Samsung rates the CLP-770ND at 32ppm for both black and colour print, but under our tests it didn’t come close to that speed. On short documents, such as our five-page black text print, it achieved 12.5ppm and was slightly faster on the black text and colour graphics document – five copies of the same page – at 15ppm. The colour document was quicker largely because only a single page has to be rasterised.
Increasing the number of pages to 20 on a black text test also increased the print speed to 23.5ppm, still some way short of the quoted speed. Printing duplex, which is a standard option, was comparatively quick, with the same 20-side document printing on 10 sheets in 1:31, a speed of 13.19 sides per minute.
The printer produces good quality copy with well-formed black text, showing no rough edges or toner spatter to distract from a high contrast, black and white document. Colour business graphics are also well reproduced, with strong, solid colours and excellent black text registration over colour.
Photo reproduction, from what Samsung claims is an enhanced resolution of 9,600 x 600dpi, gives plenty of detail and colours are quite well reproduced to. There’s detail in darker, shadowed areas, which many lasers don’t pick up, and a wider colour gamut than from many of its rivals.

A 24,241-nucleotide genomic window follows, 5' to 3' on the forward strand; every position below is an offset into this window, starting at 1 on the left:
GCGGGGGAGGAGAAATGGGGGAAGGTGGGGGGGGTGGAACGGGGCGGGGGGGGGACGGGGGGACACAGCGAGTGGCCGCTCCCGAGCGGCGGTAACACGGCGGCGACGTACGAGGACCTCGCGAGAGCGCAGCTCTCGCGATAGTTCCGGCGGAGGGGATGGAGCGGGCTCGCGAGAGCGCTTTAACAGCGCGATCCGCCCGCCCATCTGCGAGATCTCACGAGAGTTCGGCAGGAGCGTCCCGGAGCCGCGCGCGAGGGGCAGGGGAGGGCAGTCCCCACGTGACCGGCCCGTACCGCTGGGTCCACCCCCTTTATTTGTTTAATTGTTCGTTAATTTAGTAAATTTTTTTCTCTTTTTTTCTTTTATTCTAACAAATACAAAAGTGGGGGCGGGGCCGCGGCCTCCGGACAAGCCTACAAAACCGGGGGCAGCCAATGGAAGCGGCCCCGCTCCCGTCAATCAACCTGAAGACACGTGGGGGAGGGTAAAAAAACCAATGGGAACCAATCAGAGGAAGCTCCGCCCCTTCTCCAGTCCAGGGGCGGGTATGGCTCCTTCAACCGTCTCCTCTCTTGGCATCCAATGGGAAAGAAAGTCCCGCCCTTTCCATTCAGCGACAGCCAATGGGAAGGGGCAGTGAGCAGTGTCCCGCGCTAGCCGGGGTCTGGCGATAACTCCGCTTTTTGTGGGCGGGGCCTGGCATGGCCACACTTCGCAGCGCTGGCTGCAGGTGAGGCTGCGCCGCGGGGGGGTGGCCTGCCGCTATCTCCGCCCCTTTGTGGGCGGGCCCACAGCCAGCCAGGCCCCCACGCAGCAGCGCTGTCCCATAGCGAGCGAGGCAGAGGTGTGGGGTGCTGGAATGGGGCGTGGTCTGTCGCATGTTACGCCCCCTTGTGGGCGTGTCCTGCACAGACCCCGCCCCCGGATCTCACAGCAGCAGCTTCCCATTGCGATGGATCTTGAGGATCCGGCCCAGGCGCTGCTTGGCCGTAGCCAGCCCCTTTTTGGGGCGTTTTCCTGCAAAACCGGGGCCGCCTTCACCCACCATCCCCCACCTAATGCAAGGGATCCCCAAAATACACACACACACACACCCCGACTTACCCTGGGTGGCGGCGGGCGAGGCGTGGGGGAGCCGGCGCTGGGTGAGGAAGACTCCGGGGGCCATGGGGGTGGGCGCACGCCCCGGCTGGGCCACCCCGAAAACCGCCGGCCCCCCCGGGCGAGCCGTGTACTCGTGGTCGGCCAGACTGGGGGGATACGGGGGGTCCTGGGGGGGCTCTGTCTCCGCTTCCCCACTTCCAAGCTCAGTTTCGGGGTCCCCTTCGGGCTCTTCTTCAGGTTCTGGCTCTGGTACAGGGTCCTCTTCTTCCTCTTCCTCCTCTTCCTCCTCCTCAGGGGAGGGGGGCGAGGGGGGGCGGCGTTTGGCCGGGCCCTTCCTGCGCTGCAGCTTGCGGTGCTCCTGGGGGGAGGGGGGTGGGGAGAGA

There are two consumables to consider in the CLP-770ND: the four drum and toner cartridges, each of which is rated at 7,000 pages (though the machine is supplied with 3,500-page starter cartridges) and a 50,000-page transfer belt. Adding up the costs of all these gives a black page cost of 2.13p and a colour cost of 7.33p.
Both these figures are pretty good with, for comparison, the costs for running the £412 Canon i-SENSYS LBP7200Cdn coming out at 4.86p and 19.14p. Although you can get low running costs, most of these come from printers with much higher purchase prices. A 7,000 page cartridge for £75 is a pretty good price, these days.
This is a good, solid colour laser printer for use in busy environments, such as large workgroups or small departments, but there’s not a lot to get excited about. It’s not unduly quick or filled with the latest innovations. There’s no USB port on the front panel, for example, or password-protected, walk-up print facility.
Where it does achieve, though, is in the most important areas for any printer. It gives good quality prints, from straight black text through to full-colour photos, which a lot of lasers struggle with and it’s not expensive to run, given its asking price. Overall, you get what counts in this £570 colour heavyweight.
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